Organizations that deal with the public typically have one or more frontline people. These people deal directly with the public, perhaps by giving directions, meeting and greeting or assisting in some way. Many times, these frontline people are also some of the least well compensated in the organization. But they are crucial in shaping how the public perceives the organization.
Have you ever walked into an office where the receptionist didn’t even bother to greet you? Have you stood waiting for help at a “customer service” booth? Then you know that your interaction with people that are supposed to assist you can color how you perceive the organization that they represent. However, many organizations don’t seem to grasp this simple concept and continue to deploy people in “helping” positions that are unwilling or unable to help, therefore damaging the credibility and perception of the organization.
Here’s a tip: if you are hiring someone to help you to deal with the public make sure that persons LIKES helping people.
On my last trip, I had trouble checking in on the kiosk. So, a very unhelpful, surly guy came over, growled at me and told me to go wait in line. He was absolutely rude and unpleasant. Do you think that makes me feel positive toward the airline in question?
Yesterday, I was in downtown DC to meet with a client. She had her laptop with her and we needed to go somewhere with WiFi. I couldn’t think where the nearest Cosi was, but DC has deployed Downtown DC people in the Gallery Place area. I went up a woman with the Downtown DC jacket and asked her if she knew where the nearest Cosi was. She did. She gave us specific, perfect directions. She was helpful (and right). Contrast that with an exchange I had witnessed earlier inside a Metro station. A gentleman had approached the booth to ask a question, and the lady in the booth was BERATING him for tapping on her window. Does that make Metro look helpful? (BTW, I have had similar experiences with people in the booths…they just don’t want to be bothered to do their jobs, that is, assisting people.)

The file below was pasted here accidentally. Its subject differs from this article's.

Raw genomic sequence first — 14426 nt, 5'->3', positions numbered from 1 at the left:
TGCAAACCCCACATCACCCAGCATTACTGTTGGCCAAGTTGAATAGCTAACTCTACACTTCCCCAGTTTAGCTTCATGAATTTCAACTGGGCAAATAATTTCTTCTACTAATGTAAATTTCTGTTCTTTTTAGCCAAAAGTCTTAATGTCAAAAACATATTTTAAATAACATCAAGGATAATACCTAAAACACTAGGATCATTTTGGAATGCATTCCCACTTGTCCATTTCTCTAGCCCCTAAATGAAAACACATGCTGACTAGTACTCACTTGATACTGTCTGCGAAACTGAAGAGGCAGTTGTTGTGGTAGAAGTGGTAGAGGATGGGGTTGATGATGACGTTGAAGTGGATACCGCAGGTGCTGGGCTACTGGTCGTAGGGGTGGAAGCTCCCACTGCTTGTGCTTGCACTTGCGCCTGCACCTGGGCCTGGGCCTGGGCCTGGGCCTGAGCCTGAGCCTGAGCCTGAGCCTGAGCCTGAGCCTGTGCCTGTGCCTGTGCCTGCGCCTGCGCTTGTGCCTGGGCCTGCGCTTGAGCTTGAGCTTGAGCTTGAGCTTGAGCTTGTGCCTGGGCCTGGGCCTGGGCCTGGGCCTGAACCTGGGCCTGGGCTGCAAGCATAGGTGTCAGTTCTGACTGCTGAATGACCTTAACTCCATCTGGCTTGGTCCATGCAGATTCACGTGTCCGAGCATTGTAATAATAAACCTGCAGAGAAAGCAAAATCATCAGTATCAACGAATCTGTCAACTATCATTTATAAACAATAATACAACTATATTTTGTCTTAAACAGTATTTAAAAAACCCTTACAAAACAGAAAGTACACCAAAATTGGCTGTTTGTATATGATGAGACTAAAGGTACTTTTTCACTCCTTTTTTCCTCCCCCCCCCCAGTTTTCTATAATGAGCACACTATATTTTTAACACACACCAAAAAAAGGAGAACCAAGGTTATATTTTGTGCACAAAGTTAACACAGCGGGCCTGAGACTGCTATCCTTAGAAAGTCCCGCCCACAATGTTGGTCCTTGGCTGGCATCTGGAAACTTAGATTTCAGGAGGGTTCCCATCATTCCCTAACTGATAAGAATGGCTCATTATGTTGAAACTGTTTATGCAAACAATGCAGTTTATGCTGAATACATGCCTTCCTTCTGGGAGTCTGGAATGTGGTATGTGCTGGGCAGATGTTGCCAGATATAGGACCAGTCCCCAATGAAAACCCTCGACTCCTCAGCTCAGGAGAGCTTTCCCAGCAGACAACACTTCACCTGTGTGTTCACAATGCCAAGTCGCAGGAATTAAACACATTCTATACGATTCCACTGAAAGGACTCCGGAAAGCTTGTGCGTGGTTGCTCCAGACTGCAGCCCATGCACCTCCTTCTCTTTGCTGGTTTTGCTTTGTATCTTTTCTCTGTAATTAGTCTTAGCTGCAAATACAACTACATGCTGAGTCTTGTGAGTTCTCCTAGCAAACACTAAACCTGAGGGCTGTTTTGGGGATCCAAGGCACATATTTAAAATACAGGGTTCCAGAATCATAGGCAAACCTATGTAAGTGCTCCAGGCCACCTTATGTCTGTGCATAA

As a marketing consultant, I can advise you to take a good look at who is dealing with public in your organization. These people are crucial because they create the first (and maybe the only) impression the public will have of your organization.
About Deborah Brody
Deborah Brody writes and edits anything related to marketing communications. Most blog posts are written under the influence of caffeine.